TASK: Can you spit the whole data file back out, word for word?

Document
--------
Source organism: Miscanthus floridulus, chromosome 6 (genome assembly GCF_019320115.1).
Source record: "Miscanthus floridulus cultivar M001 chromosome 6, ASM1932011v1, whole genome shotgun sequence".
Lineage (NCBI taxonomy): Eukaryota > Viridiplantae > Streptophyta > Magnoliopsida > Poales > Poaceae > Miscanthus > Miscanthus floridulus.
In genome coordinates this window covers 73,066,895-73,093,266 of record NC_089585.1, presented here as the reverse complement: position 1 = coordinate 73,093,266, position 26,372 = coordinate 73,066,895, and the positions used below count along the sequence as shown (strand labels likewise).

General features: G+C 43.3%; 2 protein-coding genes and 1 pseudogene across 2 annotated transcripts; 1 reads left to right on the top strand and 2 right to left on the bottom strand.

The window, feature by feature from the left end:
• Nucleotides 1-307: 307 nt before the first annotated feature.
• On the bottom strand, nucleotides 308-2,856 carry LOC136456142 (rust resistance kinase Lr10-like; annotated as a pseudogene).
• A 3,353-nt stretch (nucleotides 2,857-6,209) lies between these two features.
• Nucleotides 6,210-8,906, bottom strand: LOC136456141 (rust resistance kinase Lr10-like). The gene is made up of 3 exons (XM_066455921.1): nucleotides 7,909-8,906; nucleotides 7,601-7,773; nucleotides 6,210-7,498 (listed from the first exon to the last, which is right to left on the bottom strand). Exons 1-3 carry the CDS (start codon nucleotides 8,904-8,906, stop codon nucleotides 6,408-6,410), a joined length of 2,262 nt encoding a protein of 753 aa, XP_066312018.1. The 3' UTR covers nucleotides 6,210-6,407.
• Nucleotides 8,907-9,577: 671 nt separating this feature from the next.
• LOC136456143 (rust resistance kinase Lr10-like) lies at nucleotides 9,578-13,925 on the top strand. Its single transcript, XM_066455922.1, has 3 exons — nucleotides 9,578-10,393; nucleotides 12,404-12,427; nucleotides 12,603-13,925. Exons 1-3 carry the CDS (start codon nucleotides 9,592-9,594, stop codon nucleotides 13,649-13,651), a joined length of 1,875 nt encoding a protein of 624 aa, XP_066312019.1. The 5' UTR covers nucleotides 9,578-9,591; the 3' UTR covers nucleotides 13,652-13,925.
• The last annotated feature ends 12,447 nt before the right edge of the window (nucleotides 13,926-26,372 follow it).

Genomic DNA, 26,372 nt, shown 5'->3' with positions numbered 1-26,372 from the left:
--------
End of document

Source organism: Miscanthus floridulus, chromosome 6 (genome assembly GCF_019320115.1).
Source record: "Miscanthus floridulus cultivar M001 chromosome 6, ASM1932011v1, whole genome shotgun sequence".
Lineage (NCBI taxonomy): Eukaryota > Viridiplantae > Streptophyta > Magnoliopsida > Poales > Poaceae > Miscanthus > Miscanthus floridulus.
In genome coordinates this window covers 73,066,895-73,093,266 of record NC_089585.1, presented here as the reverse complement: position 1 = coordinate 73,093,266, position 26,372 = coordinate 73,066,895, and the positions used below count along the sequence as shown (strand labels likewise).

General features: G+C 43.3%; 2 protein-coding genes and 1 pseudogene across 2 annotated transcripts; 1 reads left to right on the top strand and 2 right to left on the bottom strand.

The window, feature by feature from the left end:
• Nucleotides 1-307: 307 nt before the first annotated feature.
• On the bottom strand, nucleotides 308-2,856 carry LOC136456142 (rust resistance kinase Lr10-like; annotated as a pseudogene).
• A 3,353-nt stretch (nucleotides 2,857-6,209) lies between these two features.
• Nucleotides 6,210-8,906, bottom strand: LOC136456141 (rust resistance kinase Lr10-like). The gene is made up of 3 exons (XM_066455921.1): nucleotides 7,909-8,906; nucleotides 7,601-7,773; nucleotides 6,210-7,498 (listed from the first exon to the last, which is right to left on the bottom strand). Exons 1-3 carry the CDS (start codon nucleotides 8,904-8,906, stop codon nucleotides 6,408-6,410), a joined length of 2,262 nt encoding a protein of 753 aa, XP_066312018.1. The 3' UTR covers nucleotides 6,210-6,407.
• Nucleotides 8,907-9,577: 671 nt separating this feature from the next.
• LOC136456143 (rust resistance kinase Lr10-like) lies at nucleotides 9,578-13,925 on the top strand. Its single transcript, XM_066455922.1, has 3 exons — nucleotides 9,578-10,393; nucleotides 12,404-12,427; nucleotides 12,603-13,925. Exons 1-3 carry the CDS (start codon nucleotides 9,592-9,594, stop codon nucleotides 13,649-13,651), a joined length of 1,875 nt encoding a protein of 624 aa, XP_066312019.1. The 5' UTR covers nucleotides 9,578-9,591; the 3' UTR covers nucleotides 13,652-13,925.
• The last annotated feature ends 12,447 nt before the right edge of the window (nucleotides 13,926-26,372 follow it).

Genomic DNA, 26,372 nt, shown 5'->3' with positions numbered 1-26,372 from the left: